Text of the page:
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Popular Grizzly Creek trail reopens, revealing extensive fire damage and unexpected areas left unscathed

Popular Grizzly Creek trail reopens, revealing extensive
fire damage and unexpected areas left unscathed 1

The sign of the Grizzly Creek trail head in Glenwood Springs, Colorado on April 7, 2021. The trail reopened after being closed last August due to a severe wildfire. (Hyoung Chang, The Denver Post)

Eight months after the Grizzly Creek wildfire burned nearly 33,000 acres in Glenwood Canyon, the surprising thing isn’t how much timber was blackened along the popular Grizzly Creek hiking trail near where the fire started. The surprise is how much wasn’t.

On Thursday, a week after the U.S. Forest Service reopened the Grizzly Creek trail, there were pockets of burned trees, toppled timber, lines of fine ash where fallen trees went up in flames and other signs of the conflagration that swept some 8 miles along Glenwood Canyon on both sides of Interstate 70. Yet much of the hike remains beautiful and surprisingly unscathed.

Jacklyn Groen of Gypsum was relieved to see how much life remains in a favorite hiking destination for her and her husband. She estimates she’s hiked Grizzly Creek a dozen times over the past three years.

RELATED: Forest Service reopens areas closed by Grizzly Creek fire last August

“I see a lot of missing trees and a lot of burned areas, which is sad, but there’s still so much life here,” Groen said, sitting at a wooden picnic table she was relieved to see intact. It’s a spot she has often visited for peace and contemplation. “I’m so grateful. So much green. So much hope, more than I expected to see.”

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Hikers climb the hill of Grizzly Creek trail in Glenwood Springs. (Hyoung Chang, The Denver Post)

The boundaries of the Grizzly Creek fire went far beyond the Grizzly Creek drainage, which is located about 5 miles east of Glenwood Springs. It affected the Hanging Lake area 4 miles to the east, leaving scattered pockets of burned trees and piles of ash, without destroying iconic Hanging Lake. (The Hanging Lake trail remains closed but is set to reopen on May 1.)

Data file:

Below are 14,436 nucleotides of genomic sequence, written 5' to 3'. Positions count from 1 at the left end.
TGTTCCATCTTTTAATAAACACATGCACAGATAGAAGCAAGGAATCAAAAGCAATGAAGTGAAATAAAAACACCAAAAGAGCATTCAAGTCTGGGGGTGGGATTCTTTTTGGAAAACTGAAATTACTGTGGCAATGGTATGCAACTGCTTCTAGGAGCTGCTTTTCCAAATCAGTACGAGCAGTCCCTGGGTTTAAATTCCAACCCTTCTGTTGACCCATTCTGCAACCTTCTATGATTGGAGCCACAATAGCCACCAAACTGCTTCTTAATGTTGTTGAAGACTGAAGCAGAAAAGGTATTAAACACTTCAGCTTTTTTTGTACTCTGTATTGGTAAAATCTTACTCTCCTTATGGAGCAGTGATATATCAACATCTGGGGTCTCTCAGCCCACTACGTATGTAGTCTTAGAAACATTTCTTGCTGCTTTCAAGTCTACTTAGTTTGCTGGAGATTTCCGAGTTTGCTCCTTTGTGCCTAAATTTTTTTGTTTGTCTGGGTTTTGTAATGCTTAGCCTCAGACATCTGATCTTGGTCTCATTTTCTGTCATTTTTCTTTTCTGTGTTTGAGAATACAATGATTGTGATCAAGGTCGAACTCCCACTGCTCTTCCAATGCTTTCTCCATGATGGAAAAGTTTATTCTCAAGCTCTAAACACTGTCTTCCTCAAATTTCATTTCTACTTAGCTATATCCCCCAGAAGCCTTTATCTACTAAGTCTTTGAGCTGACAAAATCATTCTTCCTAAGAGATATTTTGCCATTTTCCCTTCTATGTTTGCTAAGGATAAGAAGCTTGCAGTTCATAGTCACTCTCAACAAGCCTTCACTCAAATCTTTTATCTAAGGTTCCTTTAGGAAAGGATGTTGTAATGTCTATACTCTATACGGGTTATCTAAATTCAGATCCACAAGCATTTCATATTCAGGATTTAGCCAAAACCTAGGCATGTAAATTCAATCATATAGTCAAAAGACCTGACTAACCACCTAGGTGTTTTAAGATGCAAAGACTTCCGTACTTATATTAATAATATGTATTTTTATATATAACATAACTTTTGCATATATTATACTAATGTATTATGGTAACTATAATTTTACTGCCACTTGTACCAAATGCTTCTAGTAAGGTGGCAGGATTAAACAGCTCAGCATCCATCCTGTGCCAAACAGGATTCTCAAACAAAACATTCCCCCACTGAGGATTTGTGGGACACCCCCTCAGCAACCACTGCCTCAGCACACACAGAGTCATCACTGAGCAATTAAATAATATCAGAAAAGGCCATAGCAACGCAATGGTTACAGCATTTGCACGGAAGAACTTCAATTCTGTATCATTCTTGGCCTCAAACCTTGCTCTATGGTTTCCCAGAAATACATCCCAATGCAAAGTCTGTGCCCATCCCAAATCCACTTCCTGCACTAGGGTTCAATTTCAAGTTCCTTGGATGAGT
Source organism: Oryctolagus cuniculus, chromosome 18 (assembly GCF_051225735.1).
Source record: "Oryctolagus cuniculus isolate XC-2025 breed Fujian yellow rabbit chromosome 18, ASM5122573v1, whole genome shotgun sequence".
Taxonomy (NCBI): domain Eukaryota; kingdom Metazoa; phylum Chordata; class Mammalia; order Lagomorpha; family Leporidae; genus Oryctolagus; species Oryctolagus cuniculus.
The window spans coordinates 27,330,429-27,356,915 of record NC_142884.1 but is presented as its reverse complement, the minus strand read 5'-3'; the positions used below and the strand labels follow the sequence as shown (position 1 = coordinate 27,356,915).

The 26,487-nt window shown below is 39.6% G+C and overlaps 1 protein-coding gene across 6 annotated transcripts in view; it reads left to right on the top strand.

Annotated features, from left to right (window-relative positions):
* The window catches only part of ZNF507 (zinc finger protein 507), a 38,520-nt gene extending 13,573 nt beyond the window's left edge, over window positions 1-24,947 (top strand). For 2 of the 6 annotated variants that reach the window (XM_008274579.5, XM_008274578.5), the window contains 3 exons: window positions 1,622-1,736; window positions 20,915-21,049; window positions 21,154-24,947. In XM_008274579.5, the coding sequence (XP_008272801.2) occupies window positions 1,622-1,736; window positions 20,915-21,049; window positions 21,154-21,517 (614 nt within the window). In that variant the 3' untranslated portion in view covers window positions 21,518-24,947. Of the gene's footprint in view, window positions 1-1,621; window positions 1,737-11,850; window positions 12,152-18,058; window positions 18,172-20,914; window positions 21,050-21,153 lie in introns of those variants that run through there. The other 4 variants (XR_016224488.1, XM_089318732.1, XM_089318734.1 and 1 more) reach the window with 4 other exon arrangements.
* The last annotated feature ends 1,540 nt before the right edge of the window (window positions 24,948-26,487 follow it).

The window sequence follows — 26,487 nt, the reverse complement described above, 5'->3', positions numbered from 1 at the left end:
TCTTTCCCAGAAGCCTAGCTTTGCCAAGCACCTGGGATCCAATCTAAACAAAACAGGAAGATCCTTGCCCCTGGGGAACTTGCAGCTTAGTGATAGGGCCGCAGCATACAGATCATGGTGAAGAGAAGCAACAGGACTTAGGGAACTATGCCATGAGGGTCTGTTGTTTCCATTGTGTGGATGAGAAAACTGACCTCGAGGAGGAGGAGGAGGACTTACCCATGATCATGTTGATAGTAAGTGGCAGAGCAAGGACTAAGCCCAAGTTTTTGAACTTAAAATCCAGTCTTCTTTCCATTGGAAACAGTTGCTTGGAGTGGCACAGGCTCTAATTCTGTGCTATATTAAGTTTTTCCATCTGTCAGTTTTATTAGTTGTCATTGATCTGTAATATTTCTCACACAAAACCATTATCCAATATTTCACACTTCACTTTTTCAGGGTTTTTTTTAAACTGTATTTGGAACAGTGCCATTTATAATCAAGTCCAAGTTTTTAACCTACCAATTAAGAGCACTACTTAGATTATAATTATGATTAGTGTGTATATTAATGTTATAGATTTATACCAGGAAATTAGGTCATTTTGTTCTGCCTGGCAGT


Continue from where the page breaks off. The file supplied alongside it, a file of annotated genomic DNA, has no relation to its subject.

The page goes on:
The soothing sound of water rushing over boulders in Grizzly Creek can be heard while heading up the trail. A remarkable number of butterflies bobbed and flitted about. Here and there a blackened, lifeless tree stood among pine trees still festooned with green needles. In other spots, a healthy green tree was surrounded by blackened, leafless timber. Wildfire, apparently, is a very capricious force.

On the canyon walls above, scattered areas of blackened trees were noticeable, set against the beautiful sandstone cliffs that make Glenwood Canyon so special.

While the first 1½ miles of the hike is remarkable for how much life remains, hikers going further pass through pockets of severe damage. Not quite 2 miles up the trail and again at around the 2.4-mile mark, the trail passes through areas where all the trees, the ground and even the rocks are black. Some of the trees burned into their roots until they fell over, yanking rocks out of the ground that are still stuck to what is left of their root systems.

In contrast to how much life survived lower on the trail, those sections higher up are sad to see. But even in its fire-damaged state, Grizzly Creek remains a beautiful hike, and it should become more beautiful in the coming months. David Boyd, public affairs officer for the White River National Forest, said ground vegetation in burn areas should come back quickly because the fire didn’t destroy roots, seeds and microorganisms in the soil.

RELATED: Hanging Lake to reopen May 1 after last year’s devastating Grizzly Creek fire

“Those are still alive,” Boyd said. “We’ll see a natural recovery, and in some places we already are. This spring and summer we’ll see a lot of plants coming back. In forested areas where the trees died, we’re going to see new plant growth. That supplies a lot of food for deer and elk and other wildlife.”

Most of the blackened, dead trees will be left where they are, Boyd said, although crews have sawed through some that fell across the trail so hikers can pass.

“The majority of the trees, we’re not going to be removing,” Boyd said. “We’ll let it happen naturally. Eventually they will fall, and that’s a risk when you’re hiking in those areas. It may take years before they’re all down on the ground, but eventually they will fall and decompose.”

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Popular Grizzly Creek trail reopens, revealing extensive
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